SPRING CLEANING

 

I’ve been looking around our house the past few months, wondering how in the world we ever called ourselves minimalists.  It’s funny how quickly stuff just piles up.  The past two weeks I have been spring cleaning, though! It was a spring cleaning that turned into a spring purge and ended in a fresh coat of paint through the main room, and now everything is MUCH easier to tidy and fresher to look at! 

I really wish I could be a minimalist, but I know I have a tendency to save things.  When we were on our honeymoon, we watched Hoarders for the first time, and I was so convicted and motivated, it began our little journey of living more simply.  Pete was an unintentional minimalist in college: he didn’t call himself one, but I was shocked the first time I saw his dorm room.  It looked like he could pack up and leave in the night with just a bag on his back, and I was intrigued. 

Eventually, 3 years into our marriage, somebody walked into our apartment and asked if we were just moving in because it looked so empty– we had lived there almost a year.  It was thrilling being on the minimal side of that question! 

And then life happened; birthdays and holidays felt too close together, we bought a house, and eventually it seemed as if clothes and books and toys were pouring out of every drawer, corner, and empty shelf.  It was past time to reevaluate.  I viciously purged out 3 van loads full of stuff to the thrift store and an entire van full of trash/recycling.  I was even finally able to pitch some things that have made it through all the other purges over the years: some textbooks and sentimental items.

It all felt so refreshing and echo-ey that I decided to give our living room a fresh white coat of paint.  It was the perfect way to end a crazy week of spring cleaning, and I’m satisfied with how it looks.  Most of all, I’m pleased with how empty all the little spaces feel again.

Although I wish I could just pitch stuff once and be done, there’s a constant, sneaky flow of stuff coming into our home that piles up so quickly!  Gifts and hand-me-downs, things we purchase, and things the kids pick up here and there are somehow steadily streaming through our doors.  I’m realizing this is another repetitive life processes that never ends.  It’s nice to have a springtime to remind us to open our windows and the doors of every nook and cranny hiding all the unnecessary things taking up space in our homes.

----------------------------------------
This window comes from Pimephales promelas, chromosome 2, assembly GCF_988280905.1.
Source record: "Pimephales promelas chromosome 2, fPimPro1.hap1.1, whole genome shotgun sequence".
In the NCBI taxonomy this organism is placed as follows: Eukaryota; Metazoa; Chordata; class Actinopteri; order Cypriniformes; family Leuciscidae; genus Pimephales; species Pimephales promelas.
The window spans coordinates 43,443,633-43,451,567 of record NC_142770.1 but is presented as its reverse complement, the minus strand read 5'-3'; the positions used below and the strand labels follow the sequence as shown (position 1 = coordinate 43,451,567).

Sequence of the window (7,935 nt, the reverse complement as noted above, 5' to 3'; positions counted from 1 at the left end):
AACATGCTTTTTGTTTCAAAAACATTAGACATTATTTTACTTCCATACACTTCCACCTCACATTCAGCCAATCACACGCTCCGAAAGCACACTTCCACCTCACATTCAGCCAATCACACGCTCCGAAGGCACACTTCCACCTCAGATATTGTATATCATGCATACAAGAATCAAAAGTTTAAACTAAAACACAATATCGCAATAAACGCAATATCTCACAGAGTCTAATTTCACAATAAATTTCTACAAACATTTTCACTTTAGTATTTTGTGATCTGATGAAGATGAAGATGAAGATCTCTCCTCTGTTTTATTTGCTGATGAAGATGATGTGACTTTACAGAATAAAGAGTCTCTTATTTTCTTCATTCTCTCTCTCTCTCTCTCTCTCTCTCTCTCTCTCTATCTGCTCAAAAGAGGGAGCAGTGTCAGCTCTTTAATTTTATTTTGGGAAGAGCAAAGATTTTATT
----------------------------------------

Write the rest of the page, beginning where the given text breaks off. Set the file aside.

The biggest bonus after my massive spring clean this year: I can tidy so quickly!  I know some people enjoy tidying constantly, but I don’t.  I don’t naturally want to walk around picking up and rearranging little things all day long.  However, because I enjoy cleanliness so much, the only solution I see is having less stuff to tidy.  With fewer clothes comes less laundry; fewer toys make less pickup time; less furniture means less dusting. 

And now it’s Friday, and I’m about to go do a quick house cleanup to prep for the weekend, and I’m so excited to tackle what I know will maybe take an hour instead of three! 

BARBECUE TOFU DINNER


I’m blocking out the sounds of the television as I write because we managed to have such a productive day, the kids are getting to enjoy a show while I take a few moments at my desk. The toddler is napping, my tofu is pressing for dinner, and I’m sipping some afternoon tea in this nice, quiet moment after a full day of learning, reading, playing, and an outing to the library. I made it to my scheduled writing time without even scribbling a tiny note on a scrap of paper today; the productivity of today feels noteworthy!

And, just like that, after 10 minutes of writing, I was distracted for 3 hours playing Stratego with Jude (his 4 year old version), finishing dinner, and cleaning up dinner.  However, that’s okay because now I can talk about the tofu that I nonchalantly mentioned above.  In reality, this is the first time I’ve tried cooking it.  And truthfully, I’ve been scared to attempt it.  I decided, however, I needed to try something new for protein after eating an on-again off-again vegetarian diet for about 7 years and never once using tofu.  I’ve eaten a lot of tofu prepared by restaurants that has left me more than unsatisfied, and I think I’ve assumed if they can’t cook it in a way that I like, why would I ever be able to do any better?  I found a few recipes I want to try eventually, but I finally settled on this recipe from ohmyveggies.com entitled Baked Barbecue Tofu (Tofu for Tofu Haters).  This seemed like a good place to start, when barbecue is loved in our home and tofu is new.